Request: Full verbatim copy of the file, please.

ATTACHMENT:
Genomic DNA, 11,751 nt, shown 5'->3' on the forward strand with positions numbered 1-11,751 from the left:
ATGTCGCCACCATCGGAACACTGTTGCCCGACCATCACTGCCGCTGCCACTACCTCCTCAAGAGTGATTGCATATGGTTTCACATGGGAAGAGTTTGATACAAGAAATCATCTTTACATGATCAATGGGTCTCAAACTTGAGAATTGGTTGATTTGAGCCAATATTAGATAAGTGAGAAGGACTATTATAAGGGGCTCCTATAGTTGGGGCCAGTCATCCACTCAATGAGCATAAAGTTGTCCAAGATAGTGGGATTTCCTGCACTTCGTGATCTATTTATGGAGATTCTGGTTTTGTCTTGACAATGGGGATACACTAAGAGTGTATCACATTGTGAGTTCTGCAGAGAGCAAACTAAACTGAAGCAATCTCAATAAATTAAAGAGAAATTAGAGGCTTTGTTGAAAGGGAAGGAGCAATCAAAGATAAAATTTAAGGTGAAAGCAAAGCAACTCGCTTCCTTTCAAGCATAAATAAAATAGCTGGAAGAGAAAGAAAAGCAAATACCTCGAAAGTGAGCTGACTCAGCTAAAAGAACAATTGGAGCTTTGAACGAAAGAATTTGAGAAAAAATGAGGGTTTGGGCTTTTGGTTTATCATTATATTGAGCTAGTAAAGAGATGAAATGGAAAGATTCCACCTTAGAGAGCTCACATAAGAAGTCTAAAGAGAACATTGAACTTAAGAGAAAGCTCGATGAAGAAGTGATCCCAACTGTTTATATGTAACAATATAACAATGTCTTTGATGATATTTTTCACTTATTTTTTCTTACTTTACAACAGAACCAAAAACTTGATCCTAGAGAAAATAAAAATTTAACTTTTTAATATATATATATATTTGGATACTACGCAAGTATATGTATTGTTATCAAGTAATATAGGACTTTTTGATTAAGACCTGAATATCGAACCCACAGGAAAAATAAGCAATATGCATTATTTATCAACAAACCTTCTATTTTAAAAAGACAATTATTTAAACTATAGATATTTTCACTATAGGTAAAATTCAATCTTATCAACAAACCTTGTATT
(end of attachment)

Genomic DNA, 11,751 nt, shown 5'->3' on the forward strand with positions numbered 1-11,751 from the left:
ATGTCGCCACCATCGGAACACTGTTGCCCGACCATCACTGCCGCTGCCACTACCTCCTCAAGAGTGATTGCATATGGTTTCACATGGGAAGAGTTTGATACAAGAAATCATCTTTACATGATCAATGGGTCTCAAACTTGAGAATTGGTTGATTTGAGCCAATATTAGATAAGTGAGAAGGACTATTATAAGGGGCTCCTATAGTTGGGGCCAGTCATCCACTCAATGAGCATAAAGTTGTCCAAGATAGTGGGATTTCCTGCACTTCGTGATCTATTTATGGAGATTCTGGTTTTGTCTTGACAATGGGGATACACTAAGAGTGTATCACATTGTGAGTTCTGCAGAGAGCAAACTAAACTGAAGCAATCTCAATAAATTAAAGAGAAATTAGAGGCTTTGTTGAAAGGGAAGGAGCAATCAAAGATAAAATTTAAGGTGAAAGCAAAGCAACTCGCTTCCTTTCAAGCATAAATAAAATAGCTGGAAGAGAAAGAAAAGCAAATACCTCGAAAGTGAGCTGACTCAGCTAAAAGAACAATTGGAGCTTTGAACGAAAGAATTTGAGAAAAAATGAGGGTTTGGGCTTTTGGTTTATCATTATATTGAGCTAGTAAAGAGATGAAATGGAAAGATTCCACCTTAGAGAGCTCACATAAGAAGTCTAAAGAGAACATTGAACTTAAGAGAAAGCTCGATGAAGAAGTGATCCCAACTGTTTATATGTAACAATATAACAATGTCTTTGATGATATTTTTCACTTATTTTTTCTTACTTTACAACAGAACCAAAAACTTGATCCTAGAGAAAATAAAAATTTAACTTTTTAATATATATATATATTTGGATACTACGCAAGTATATGTATTGTTATCAAGTAATATAGGACTTTTTGATTAAGACCTGAATATCGAACCCACAGGAAAAATAAGCAATATGCATTATTTATCAACAAACCTTCTATTTTAAAAAGACAATTATTTAAACTATAGATATTTTCACTATAGGTAAAATTCAATCTTATCAACAAACCTTGTATT